in Defence / Features

Africa's air forces could be getting a Grippen

Posted 9 September 2016 · Add Comment

Recognising that many African economies are growing and noting that some African air forces need, or may soon need, new fighters, Saab is quietly promoting the Gripen. Jon Lake reports.

In service in South Africa since 2008, the Saab JAS39 Gripen could be a good ‘fit’ for a number of African air forces in the future.
In May this year, Botswana’s Business Weekly & Review ran a front cover picture of a Gripen aircraft under the heading “Done deal”, reporting that 16 Gripen fighters were to be procured for the Botswana Air Force at a total cost of 16-18 billion Botswana pula ($1.45-1.63bn), with deliveries within two to three years.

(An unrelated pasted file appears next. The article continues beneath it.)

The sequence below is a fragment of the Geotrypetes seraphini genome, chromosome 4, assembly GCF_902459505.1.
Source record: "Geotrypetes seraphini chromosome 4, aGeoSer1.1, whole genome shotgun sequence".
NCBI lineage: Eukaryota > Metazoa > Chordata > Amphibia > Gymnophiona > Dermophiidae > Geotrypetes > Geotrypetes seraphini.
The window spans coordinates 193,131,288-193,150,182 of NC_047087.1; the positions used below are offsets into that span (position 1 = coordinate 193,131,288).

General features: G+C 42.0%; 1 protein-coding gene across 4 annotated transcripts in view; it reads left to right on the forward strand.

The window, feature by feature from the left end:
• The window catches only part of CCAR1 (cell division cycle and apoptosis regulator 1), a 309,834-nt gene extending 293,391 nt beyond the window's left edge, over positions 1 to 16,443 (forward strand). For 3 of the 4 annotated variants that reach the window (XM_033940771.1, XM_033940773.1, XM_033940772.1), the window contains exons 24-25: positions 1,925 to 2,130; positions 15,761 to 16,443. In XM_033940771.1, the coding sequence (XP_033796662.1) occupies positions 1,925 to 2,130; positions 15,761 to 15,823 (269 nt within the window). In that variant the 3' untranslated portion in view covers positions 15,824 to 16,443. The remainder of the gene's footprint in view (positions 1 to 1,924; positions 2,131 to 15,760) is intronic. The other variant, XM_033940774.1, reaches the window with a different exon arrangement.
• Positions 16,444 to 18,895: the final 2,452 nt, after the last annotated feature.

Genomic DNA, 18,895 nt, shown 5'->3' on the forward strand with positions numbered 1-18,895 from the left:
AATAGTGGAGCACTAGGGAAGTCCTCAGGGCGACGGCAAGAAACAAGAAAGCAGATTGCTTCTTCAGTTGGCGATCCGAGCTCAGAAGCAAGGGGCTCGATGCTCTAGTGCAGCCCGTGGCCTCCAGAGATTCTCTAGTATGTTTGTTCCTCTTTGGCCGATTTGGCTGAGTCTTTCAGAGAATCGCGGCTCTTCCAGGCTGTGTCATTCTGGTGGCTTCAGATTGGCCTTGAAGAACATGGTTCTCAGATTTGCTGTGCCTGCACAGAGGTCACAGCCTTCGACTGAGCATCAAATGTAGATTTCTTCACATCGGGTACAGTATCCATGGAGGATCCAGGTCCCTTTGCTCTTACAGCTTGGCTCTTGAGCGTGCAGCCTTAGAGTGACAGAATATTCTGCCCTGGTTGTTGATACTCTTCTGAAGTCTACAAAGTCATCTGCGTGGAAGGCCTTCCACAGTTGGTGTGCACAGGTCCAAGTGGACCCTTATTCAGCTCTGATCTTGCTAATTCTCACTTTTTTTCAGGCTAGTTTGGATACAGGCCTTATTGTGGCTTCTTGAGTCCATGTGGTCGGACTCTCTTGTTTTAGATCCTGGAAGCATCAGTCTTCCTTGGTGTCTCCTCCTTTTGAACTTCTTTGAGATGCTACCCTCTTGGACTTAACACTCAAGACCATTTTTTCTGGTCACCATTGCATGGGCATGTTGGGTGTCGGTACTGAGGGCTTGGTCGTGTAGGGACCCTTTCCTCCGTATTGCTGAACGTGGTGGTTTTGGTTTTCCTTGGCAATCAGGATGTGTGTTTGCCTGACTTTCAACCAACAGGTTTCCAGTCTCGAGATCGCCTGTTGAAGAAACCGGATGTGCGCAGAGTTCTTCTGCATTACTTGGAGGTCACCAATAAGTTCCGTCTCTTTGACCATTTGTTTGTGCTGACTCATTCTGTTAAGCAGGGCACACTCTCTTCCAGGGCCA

Linda Bengtsson, a spokesman for the Swedish defence procurement agency, Försvarets Materielverk (FMV), which also looks after Swedish defence exports, confirmed that there had been a ‘dialogue’ about the potential supply of eight Gripen C/D aircraft, though Saab quickly stepped in to clarify that while Botswana was a “good potential customer”, any discussions were at “a very early stage”, and that it was “very far from a done deal”.
But, with its history of stable, representative democracy, and an uninterrupted record of democratic elections since becoming independent within the Commonwealth on September 30 1966, Botswana is exactly the kind of state that Sweden will do business with, and to which it would be willing to supply fighter aircraft and other defence material.
Meanwhile, Botswana has become one of the fastest-growing economies in the world, with the fourth-largest gross national income in Africa, and one of the highest per capita gross domestic products (GDPs) in the continent, as well as being the highest ranked nation in continental sub-Saharan Africa on the Human Development Index.